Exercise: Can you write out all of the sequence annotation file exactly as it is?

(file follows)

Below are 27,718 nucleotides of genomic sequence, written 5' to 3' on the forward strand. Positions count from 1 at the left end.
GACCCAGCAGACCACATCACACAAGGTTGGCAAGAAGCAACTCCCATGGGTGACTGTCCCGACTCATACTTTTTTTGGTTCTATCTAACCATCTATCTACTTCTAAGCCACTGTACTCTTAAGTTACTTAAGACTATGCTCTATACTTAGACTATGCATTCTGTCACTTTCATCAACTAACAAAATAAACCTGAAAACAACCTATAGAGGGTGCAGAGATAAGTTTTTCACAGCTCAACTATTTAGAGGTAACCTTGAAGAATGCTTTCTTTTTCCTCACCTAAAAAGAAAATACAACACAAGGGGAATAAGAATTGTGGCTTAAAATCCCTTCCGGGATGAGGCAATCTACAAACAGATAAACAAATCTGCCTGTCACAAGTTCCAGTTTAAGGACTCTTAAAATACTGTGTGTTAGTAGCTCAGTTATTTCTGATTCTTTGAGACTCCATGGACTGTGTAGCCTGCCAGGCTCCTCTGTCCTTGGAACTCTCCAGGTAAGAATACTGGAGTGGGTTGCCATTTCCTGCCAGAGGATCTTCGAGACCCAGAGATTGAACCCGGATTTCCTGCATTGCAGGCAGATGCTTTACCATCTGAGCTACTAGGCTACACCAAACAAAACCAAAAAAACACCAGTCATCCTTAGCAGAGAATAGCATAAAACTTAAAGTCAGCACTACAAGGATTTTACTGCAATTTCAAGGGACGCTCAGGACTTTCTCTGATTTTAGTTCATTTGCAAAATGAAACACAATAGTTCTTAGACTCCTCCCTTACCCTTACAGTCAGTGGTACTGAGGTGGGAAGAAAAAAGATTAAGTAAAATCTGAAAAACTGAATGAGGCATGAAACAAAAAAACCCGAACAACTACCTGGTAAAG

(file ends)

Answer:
Below are 27,718 nucleotides of genomic sequence, written 5' to 3' on the forward strand. Positions count from 1 at the left end.
GACCCAGCAGACCACATCACACAAGGTTGGCAAGAAGCAACTCCCATGGGTGACTGTCCCGACTCATACTTTTTTTGGTTCTATCTAACCATCTATCTACTTCTAAGCCACTGTACTCTTAAGTTACTTAAGACTATGCTCTATACTTAGACTATGCATTCTGTCACTTTCATCAACTAACAAAATAAACCTGAAAACAACCTATAGAGGGTGCAGAGATAAGTTTTTCACAGCTCAACTATTTAGAGGTAACCTTGAAGAATGCTTTCTTTTTCCTCACCTAAAAAGAAAATACAACACAAGGGGAATAAGAATTGTGGCTTAAAATCCCTTCCGGGATGAGGCAATCTACAAACAGATAAACAAATCTGCCTGTCACAAGTTCCAGTTTAAGGACTCTTAAAATACTGTGTGTTAGTAGCTCAGTTATTTCTGATTCTTTGAGACTCCATGGACTGTGTAGCCTGCCAGGCTCCTCTGTCCTTGGAACTCTCCAGGTAAGAATACTGGAGTGGGTTGCCATTTCCTGCCAGAGGATCTTCGAGACCCAGAGATTGAACCCGGATTTCCTGCATTGCAGGCAGATGCTTTACCATCTGAGCTACTAGGCTACACCAAACAAAACCAAAAAAACACCAGTCATCCTTAGCAGAGAATAGCATAAAACTTAAAGTCAGCACTACAAGGATTTTACTGCAATTTCAAGGGACGCTCAGGACTTTCTCTGATTTTAGTTCATTTGCAAAATGAAACACAATAGTTCTTAGACTCCTCCCTTACCCTTACAGTCAGTGGTACTGAGGTGGGAAGAAAAAAGATTAAGTAAAATCTGAAAAACTGAATGAGGCATGAAACAAAAAAACCCGAACAACTACCTGGTAAAG